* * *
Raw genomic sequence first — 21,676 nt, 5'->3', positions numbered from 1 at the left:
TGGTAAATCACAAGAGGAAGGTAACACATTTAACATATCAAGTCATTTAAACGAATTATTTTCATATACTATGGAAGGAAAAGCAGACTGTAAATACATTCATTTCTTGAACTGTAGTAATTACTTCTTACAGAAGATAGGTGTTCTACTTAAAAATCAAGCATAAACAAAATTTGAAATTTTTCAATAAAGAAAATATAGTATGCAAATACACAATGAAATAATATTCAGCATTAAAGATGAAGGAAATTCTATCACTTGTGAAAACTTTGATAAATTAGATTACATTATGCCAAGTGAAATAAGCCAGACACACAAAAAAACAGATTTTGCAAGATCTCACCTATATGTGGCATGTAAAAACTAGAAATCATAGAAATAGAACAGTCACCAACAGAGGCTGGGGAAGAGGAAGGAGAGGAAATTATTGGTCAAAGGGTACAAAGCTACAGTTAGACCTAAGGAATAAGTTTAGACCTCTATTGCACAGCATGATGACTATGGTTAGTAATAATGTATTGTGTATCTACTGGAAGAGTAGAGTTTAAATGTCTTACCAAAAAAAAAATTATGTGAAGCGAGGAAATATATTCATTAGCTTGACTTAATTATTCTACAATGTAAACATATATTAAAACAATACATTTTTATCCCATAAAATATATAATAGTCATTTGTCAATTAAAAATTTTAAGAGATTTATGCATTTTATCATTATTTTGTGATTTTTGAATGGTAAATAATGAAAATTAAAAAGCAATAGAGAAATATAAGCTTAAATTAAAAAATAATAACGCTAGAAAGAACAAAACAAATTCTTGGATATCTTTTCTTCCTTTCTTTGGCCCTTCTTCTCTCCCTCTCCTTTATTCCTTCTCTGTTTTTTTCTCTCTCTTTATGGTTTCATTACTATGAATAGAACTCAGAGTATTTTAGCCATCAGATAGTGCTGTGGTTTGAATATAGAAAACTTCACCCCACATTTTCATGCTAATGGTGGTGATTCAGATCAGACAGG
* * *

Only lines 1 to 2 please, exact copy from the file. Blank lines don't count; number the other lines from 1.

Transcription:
Raw genomic sequence first — 21,676 nt, 5'->3', positions numbered from 1 at the left:
TGGTAAATCACAAGAGGAAGGTAACACATTTAACATATCAAGTCATTTAAACGAATTATTTTCATATACTATGGAAGGAAAAGCAGACTGTAAATACATTCATTTCTTGAACTGTAGTAATTACTTCTTACAGAAGATAGGTGTTCTACTTAAAAATCAAGCATAAACAAAATTTGAAATTTTTCAATAAAGAAAATATAGTATGCAAATACACAATGAAATAATATTCAGCATTAAAGATGAAGGAAATTCTATCACTTGTGAAAACTTTGATAAATTAGATTACATTATGCCAAGTGAAATAAGCCAGACACACAAAAAAACAGATTTTGCAAGATCTCACCTATATGTGGCATGTAAAAACTAGAAATCATAGAAATAGAACAGTCACCAACAGAGGCTGGGGAAGAGGAAGGAGAGGAAATTATTGGTCAAAGGGTACAAAGCTACAGTTAGACCTAAGGAATAAGTTTAGACCTCTATTGCACAGCATGATGACTATGGTTAGTAATAATGTATTGTGTATCTACTGGAAGAGTAGAGTTTAAATGTCTTACCAAAAAAAAAATTATGTGAAGCGAGGAAATATATTCATTAGCTTGACTTAATTATTCTACAATGTAAACATATATTAAAACAATACATTTTTATCCCATAAAATATATAATAGTCATTTGTCAATTAAAAATTTTAAGAGATTTATGCATTTTATCATTATTTTGTGATTTTTGAATGGTAAATAATGAAAATTAAAAAGCAATAGAGAAATATAAGCTTAAATTAAAAAATAATAACGCTAGAAAGAACAAAACAAATTCTTGGATATCTTTTCTTCCTTTCTTTGGCCCTTCTTCTCTCCCTCTCCTTTATTCCTTCTCTGTTTTTTTCTCTCTCTTTATGGTTTCATTACTATGAATAGAACTCAGAGTATTTTAGCCATCAGATAGTGCTGTGGTTTGAATATAGAAAACTTCACCCCACATTTTCATGCTAATGGTGGTGATTCAGATCAGACAGG